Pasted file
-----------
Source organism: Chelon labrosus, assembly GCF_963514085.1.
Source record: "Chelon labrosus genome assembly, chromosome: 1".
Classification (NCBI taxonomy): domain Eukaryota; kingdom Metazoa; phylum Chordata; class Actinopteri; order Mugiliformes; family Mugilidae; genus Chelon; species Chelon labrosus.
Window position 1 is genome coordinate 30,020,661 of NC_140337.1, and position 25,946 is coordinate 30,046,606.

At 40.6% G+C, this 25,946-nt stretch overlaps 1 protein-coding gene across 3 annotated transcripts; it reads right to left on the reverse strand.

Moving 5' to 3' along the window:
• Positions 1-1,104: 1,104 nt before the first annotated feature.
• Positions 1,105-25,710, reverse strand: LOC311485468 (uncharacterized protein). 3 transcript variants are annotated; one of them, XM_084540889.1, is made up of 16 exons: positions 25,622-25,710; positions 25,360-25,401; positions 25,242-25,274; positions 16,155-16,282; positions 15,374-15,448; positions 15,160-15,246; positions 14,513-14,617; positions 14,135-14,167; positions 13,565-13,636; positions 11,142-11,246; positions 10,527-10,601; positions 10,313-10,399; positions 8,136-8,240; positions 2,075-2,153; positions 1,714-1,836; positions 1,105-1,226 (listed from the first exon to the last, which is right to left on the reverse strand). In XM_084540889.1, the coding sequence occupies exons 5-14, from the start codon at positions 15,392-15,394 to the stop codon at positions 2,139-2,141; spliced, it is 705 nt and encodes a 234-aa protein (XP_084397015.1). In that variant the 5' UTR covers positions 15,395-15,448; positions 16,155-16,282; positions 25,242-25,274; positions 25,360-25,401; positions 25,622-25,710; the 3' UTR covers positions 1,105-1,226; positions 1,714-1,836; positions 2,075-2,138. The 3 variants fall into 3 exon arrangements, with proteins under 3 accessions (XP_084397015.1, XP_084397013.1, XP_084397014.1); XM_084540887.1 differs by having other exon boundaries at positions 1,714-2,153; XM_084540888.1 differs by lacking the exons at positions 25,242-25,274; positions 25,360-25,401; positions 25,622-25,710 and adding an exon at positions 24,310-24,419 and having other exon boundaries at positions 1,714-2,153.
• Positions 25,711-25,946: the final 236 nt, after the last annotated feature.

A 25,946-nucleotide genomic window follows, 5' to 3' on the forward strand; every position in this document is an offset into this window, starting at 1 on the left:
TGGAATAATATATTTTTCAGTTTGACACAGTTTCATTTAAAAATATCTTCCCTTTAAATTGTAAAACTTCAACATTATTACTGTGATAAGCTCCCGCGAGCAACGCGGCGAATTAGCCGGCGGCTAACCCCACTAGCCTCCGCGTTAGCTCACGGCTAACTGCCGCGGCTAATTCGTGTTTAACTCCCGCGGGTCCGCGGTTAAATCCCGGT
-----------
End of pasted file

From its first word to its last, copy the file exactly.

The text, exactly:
Source organism: Chelon labrosus, assembly GCF_963514085.1.
Source record: "Chelon labrosus genome assembly, chromosome: 1".
Classification (NCBI taxonomy): domain Eukaryota; kingdom Metazoa; phylum Chordata; class Actinopteri; order Mugiliformes; family Mugilidae; genus Chelon; species Chelon labrosus.
Window position 1 is genome coordinate 30,020,661 of NC_140337.1, and position 25,946 is coordinate 30,046,606.

At 40.6% G+C, this 25,946-nt stretch overlaps 1 protein-coding gene across 3 annotated transcripts; it reads right to left on the reverse strand.

Moving 5' to 3' along the window:
• Positions 1-1,104: 1,104 nt before the first annotated feature.
• Positions 1,105-25,710, reverse strand: LOC311485468 (uncharacterized protein). 3 transcript variants are annotated; one of them, XM_084540889.1, is made up of 16 exons: positions 25,622-25,710; positions 25,360-25,401; positions 25,242-25,274; positions 16,155-16,282; positions 15,374-15,448; positions 15,160-15,246; positions 14,513-14,617; positions 14,135-14,167; positions 13,565-13,636; positions 11,142-11,246; positions 10,527-10,601; positions 10,313-10,399; positions 8,136-8,240; positions 2,075-2,153; positions 1,714-1,836; positions 1,105-1,226 (listed from the first exon to the last, which is right to left on the reverse strand). In XM_084540889.1, the coding sequence occupies exons 5-14, from the start codon at positions 15,392-15,394 to the stop codon at positions 2,139-2,141; spliced, it is 705 nt and encodes a 234-aa protein (XP_084397015.1). In that variant the 5' UTR covers positions 15,395-15,448; positions 16,155-16,282; positions 25,242-25,274; positions 25,360-25,401; positions 25,622-25,710; the 3' UTR covers positions 1,105-1,226; positions 1,714-1,836; positions 2,075-2,138. The 3 variants fall into 3 exon arrangements, with proteins under 3 accessions (XP_084397015.1, XP_084397013.1, XP_084397014.1); XM_084540887.1 differs by having other exon boundaries at positions 1,714-2,153; XM_084540888.1 differs by lacking the exons at positions 25,242-25,274; positions 25,360-25,401; positions 25,622-25,710 and adding an exon at positions 24,310-24,419 and having other exon boundaries at positions 1,714-2,153.
• Positions 25,711-25,946: the final 236 nt, after the last annotated feature.

A 25,946-nucleotide genomic window follows, 5' to 3' on the forward strand; every position in this document is an offset into this window, starting at 1 on the left:
TGGAATAATATATTTTTCAGTTTGACACAGTTTCATTTAAAAATATCTTCCCTTTAAATTGTAAAACTTCAACATTATTACTGTGATAAGCTCCCGCGAGCAACGCGGCGAATTAGCCGGCGGCTAACCCCACTAGCCTCCGCGTTAGCTCACGGCTAACTGCCGCGGCTAATTCGTGTTTAACTCCCGCGGGTCCGCGGTTAAATCCCGGT